Gene therapy’s time seems to have come

July 14, 2013


Two boys born with a fatally flawed gene that leaves them defenseless against common infections have returned to their homes in Argentina and Chile after receiving an experimental gene therapy at Boston Children’s Hospital.

Untreated, babies with their “bubble boy” disease would die in infancy, but in 2010 and 2012, doctors inserted good copies of the gene into their bone marrow cells, restoring the boys’ immune systems. Both are now well into toddlerhood.

Years after it was hyped, then vilified after the death of a teenager, then mostly forgotten by the general public, gene therapy has rebounded, and hospitals, companies, and investors in the Boston area have jumped on the bandwagon. Patients are enrolling in a growing number of clinical trials here, and in some cases showing dramatic improvement. The technique, in which doctors “infect” patients’ cells with viruses engineered to carry useful genes, has matured and evolved.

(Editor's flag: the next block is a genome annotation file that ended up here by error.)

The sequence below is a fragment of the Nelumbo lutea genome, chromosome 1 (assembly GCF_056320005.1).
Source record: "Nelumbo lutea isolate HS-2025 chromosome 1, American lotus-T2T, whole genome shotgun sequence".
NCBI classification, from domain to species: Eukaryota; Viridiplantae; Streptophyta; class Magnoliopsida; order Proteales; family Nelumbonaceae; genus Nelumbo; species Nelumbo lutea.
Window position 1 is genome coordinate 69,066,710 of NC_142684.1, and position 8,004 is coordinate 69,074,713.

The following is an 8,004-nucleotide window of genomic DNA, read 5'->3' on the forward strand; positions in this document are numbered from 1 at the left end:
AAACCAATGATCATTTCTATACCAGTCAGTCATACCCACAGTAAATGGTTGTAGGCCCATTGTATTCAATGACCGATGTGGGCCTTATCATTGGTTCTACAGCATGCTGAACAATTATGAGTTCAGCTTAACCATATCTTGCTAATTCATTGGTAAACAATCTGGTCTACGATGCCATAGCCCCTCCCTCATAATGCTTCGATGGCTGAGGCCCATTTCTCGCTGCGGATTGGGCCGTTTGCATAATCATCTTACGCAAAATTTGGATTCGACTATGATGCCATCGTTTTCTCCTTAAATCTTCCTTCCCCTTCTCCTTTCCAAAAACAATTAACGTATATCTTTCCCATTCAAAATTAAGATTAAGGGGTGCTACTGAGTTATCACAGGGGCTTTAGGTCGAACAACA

With a handful of experimental trials open or in the works at local hospitals, gene therapy seems to have found its footing. Dr. David Williams, director of translational research at Boston Children’s Hospital, said he plans this summer to bring together key players from area hospitals to share the expertise Children’s has gained from launching trials. The trials include one for a rare, genetic immune system disease called Wiskott-Aldrich syndrome and another scheduled to begin this summer for the neurodegenerative disease adrenoleukodystrophy, best known from the role it played in the movie “Lorenzo’s Oil.”

This story was originally published by The Boston Globe. Read the whole story here.  

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